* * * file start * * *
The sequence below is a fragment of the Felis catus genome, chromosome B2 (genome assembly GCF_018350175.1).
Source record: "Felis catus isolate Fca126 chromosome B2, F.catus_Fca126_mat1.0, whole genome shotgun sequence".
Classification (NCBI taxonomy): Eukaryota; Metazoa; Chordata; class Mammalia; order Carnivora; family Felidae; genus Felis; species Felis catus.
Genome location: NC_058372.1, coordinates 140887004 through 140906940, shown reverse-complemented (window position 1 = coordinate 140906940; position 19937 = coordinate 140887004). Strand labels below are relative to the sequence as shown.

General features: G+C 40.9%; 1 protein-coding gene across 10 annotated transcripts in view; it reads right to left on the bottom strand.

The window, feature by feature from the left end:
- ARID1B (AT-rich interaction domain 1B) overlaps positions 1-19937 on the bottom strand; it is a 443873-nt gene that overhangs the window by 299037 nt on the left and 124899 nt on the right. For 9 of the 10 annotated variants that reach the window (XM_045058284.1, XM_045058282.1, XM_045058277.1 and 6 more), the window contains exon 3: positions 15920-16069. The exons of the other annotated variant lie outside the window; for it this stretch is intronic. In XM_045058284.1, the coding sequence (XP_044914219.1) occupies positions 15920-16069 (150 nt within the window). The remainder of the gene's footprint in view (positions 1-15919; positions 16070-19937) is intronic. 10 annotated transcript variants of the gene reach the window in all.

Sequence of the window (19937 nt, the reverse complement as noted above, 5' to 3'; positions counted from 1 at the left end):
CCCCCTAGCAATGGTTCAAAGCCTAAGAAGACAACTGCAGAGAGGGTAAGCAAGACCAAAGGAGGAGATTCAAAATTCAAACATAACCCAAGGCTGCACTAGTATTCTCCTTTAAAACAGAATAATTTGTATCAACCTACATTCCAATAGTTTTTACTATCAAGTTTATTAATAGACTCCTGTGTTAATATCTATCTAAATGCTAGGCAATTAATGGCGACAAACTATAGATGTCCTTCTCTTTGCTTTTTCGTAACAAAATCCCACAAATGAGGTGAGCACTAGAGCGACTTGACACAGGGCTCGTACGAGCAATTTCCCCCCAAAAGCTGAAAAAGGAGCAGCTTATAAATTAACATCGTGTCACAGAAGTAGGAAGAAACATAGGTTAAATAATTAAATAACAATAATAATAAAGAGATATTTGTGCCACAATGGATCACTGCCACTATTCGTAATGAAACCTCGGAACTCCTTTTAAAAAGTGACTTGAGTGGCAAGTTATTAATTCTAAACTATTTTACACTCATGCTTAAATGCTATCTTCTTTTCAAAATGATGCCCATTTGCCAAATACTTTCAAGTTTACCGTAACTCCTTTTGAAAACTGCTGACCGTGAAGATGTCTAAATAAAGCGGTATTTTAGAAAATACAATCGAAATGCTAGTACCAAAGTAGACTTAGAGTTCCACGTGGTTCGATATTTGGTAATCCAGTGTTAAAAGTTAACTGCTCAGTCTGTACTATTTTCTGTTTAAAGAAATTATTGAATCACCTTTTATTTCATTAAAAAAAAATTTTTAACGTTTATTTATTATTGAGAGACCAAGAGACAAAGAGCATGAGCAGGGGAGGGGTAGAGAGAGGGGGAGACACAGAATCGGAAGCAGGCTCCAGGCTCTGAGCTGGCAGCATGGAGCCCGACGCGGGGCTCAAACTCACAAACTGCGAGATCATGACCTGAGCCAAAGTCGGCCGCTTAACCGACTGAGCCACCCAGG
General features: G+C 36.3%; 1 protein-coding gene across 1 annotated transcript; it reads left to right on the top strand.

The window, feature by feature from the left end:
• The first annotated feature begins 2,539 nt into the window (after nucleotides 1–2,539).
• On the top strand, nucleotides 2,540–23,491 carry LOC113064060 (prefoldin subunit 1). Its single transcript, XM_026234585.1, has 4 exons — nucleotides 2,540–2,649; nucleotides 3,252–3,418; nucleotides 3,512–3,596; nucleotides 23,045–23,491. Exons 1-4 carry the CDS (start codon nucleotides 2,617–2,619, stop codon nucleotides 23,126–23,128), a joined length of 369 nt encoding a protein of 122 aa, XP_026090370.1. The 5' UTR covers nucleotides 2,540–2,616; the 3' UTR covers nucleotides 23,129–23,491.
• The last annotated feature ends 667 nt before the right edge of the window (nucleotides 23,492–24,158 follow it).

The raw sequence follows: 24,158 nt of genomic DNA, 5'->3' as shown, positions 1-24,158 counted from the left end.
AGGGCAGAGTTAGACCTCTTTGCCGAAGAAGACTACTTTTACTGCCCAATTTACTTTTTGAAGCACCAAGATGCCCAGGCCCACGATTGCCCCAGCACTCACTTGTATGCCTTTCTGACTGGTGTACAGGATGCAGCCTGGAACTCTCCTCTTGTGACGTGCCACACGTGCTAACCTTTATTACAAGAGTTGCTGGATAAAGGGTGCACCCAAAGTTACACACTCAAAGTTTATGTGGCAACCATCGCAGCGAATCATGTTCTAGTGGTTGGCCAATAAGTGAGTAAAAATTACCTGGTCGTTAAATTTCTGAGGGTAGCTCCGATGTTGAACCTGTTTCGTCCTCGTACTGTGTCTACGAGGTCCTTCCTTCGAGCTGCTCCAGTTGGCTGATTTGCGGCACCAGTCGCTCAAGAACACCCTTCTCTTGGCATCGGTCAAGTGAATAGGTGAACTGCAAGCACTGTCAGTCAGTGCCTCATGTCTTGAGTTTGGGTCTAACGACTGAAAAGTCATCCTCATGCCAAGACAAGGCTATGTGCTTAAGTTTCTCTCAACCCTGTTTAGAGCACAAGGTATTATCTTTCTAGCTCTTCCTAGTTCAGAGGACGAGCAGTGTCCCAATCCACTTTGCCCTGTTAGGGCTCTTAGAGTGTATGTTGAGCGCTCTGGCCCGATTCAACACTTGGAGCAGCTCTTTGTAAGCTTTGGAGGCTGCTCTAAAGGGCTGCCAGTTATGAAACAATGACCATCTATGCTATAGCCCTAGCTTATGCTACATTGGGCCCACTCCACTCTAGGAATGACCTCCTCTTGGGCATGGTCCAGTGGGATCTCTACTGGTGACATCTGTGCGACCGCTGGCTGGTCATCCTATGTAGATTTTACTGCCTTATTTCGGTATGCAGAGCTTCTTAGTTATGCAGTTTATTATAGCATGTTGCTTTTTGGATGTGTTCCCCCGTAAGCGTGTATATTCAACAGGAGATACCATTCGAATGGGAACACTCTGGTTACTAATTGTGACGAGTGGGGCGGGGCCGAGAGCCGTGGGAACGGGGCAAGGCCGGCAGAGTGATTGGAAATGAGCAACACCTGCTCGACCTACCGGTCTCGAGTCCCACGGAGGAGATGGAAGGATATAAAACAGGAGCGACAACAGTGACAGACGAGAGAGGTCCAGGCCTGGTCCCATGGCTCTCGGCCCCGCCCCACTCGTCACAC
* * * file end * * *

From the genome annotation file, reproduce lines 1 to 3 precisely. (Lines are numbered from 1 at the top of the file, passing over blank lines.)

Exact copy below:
The sequence below is a fragment of the Felis catus genome, chromosome B2 (genome assembly GCF_018350175.1).
Source record: "Felis catus isolate Fca126 chromosome B2, F.catus_Fca126_mat1.0, whole genome shotgun sequence".
Classification (NCBI taxonomy): Eukaryota; Metazoa; Chordata; class Mammalia; order Carnivora; family Felidae; genus Felis; species Felis catus.